Feelings of Shame Around Porn

Man with head in hands
A file photo shows a man who appears to be in distress. Feelings of shame may be associated with pornography use, experts said. Wavebreakmedia/Getty

According to Prause, data suggests that people who believe they are addicted to pornography may actually experiencing a deeper problem; shame about sexual behavior. "The best data suggest people who believe they are addicted to pornography had a conservative (sometimes religious) upbringing and a higher sex drive," she said.

In other words, people are experiencing what Grubbs refers to as "moral incongruence" surrounding their viewing of pornographic material—a feeling that one's behavior is not aligned with their values. Like Prause, Grubbs suggested that religion may be a contributing factor to this feeling.

He told Newsweek: "Religious men in particular often feel extremely guilty and ashamed of any use of pornography, because their religion prohibits this. These feelings then can lead someone to think they must have an addiction, even when they do not."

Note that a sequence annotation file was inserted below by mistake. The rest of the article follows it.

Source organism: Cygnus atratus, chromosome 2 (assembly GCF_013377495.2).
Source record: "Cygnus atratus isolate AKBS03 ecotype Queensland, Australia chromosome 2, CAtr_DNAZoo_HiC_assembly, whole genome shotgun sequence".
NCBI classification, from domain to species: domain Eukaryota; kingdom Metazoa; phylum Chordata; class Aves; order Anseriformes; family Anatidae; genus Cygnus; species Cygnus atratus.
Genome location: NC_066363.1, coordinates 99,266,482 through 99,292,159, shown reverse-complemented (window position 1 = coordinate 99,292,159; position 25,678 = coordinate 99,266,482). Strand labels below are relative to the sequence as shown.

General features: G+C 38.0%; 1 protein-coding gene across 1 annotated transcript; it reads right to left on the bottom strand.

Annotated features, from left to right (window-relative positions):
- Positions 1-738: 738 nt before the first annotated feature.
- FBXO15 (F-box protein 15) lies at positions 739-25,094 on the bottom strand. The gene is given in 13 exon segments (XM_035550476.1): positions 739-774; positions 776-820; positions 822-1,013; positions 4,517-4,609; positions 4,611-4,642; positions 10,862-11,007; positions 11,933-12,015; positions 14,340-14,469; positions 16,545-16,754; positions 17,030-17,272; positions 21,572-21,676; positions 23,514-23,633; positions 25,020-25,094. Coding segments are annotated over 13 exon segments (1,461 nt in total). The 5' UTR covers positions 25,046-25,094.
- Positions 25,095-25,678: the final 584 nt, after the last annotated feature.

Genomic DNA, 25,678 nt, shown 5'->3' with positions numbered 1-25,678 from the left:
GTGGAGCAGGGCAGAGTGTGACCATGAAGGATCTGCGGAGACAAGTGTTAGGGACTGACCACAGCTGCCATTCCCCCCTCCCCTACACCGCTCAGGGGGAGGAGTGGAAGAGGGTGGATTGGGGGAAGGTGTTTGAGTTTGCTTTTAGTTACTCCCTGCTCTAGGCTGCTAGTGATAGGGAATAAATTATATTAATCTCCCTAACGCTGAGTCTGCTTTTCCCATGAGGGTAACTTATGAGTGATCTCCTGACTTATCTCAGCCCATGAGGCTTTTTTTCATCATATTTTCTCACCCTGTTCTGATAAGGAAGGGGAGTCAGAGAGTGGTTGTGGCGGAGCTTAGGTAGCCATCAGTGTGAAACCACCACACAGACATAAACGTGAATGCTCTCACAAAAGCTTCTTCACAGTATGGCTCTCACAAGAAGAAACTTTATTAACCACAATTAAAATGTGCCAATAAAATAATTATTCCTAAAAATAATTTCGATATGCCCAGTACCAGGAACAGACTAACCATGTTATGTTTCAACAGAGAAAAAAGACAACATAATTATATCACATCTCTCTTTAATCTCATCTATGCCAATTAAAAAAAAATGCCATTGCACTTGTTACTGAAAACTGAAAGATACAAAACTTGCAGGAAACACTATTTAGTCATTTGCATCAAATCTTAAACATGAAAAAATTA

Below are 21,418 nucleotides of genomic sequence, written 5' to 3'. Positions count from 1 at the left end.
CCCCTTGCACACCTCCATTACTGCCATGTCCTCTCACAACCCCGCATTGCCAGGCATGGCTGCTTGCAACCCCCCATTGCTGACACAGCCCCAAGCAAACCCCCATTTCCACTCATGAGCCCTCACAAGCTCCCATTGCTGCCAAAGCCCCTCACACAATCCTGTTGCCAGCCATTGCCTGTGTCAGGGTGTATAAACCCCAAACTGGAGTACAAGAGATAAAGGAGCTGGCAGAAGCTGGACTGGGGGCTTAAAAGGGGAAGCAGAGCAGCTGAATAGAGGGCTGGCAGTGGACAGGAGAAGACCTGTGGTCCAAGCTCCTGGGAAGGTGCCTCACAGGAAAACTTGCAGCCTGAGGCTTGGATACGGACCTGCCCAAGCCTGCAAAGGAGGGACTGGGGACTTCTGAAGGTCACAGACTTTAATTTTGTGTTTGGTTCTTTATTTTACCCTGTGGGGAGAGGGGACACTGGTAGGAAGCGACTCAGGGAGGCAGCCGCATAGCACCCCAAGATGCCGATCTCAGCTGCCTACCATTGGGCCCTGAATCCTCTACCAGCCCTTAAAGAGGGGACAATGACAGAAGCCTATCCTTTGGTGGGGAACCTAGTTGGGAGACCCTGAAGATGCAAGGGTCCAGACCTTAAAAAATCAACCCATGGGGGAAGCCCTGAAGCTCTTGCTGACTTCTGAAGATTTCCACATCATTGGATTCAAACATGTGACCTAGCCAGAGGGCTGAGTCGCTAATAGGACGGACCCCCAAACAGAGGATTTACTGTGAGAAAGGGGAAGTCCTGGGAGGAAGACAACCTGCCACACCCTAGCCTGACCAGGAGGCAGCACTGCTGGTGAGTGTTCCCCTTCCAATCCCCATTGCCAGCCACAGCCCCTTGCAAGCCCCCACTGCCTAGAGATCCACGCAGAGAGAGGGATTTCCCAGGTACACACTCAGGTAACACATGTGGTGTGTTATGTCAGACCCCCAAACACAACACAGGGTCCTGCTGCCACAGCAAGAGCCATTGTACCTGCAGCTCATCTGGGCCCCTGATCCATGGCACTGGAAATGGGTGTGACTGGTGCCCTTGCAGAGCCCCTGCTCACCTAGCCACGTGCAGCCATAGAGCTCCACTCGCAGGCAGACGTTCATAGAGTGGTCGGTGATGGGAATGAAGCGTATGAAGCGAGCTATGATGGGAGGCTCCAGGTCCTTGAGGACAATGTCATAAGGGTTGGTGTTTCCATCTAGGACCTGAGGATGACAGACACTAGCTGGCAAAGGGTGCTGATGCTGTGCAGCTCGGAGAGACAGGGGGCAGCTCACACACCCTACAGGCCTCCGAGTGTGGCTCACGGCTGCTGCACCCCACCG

Importantly, none of this is to say that some people do not have problems with pornography or that excessive porn viewing does not exist. It can be a real issue that leads to real discomfort and real consequences.

Signs That Porn Has Become a problem

Just because porn addiction isn't clearly defined, that doesn't mean it can't be a problem.

According to both Gola and Ley, some people will turn to it as a means to cope with feelings of depression and anxiety. Ley said: "Unfortunately, these men sometimes fail to use other coping strategies, and may over-rely on pornography.

"Sadly, telling them they're addicted to pornography appears to increase their distress and anxiety, and increase feelings of self-loathing, particularly when they adopt an abstinence-based goal."

People may also view it excessively. According to Grubbs, out-of-control pornography viewing would look like using it for "several hours per week" despite negative consequences.

"So, someone who is using pornography at work because they can't help themselves, leading to them losing a job; that would be a good example of out-of-control pornography use. Or, someone who is spending multiple hours per day at home viewing pornography, neglecting other self-care activities or relationships in order to view," he said.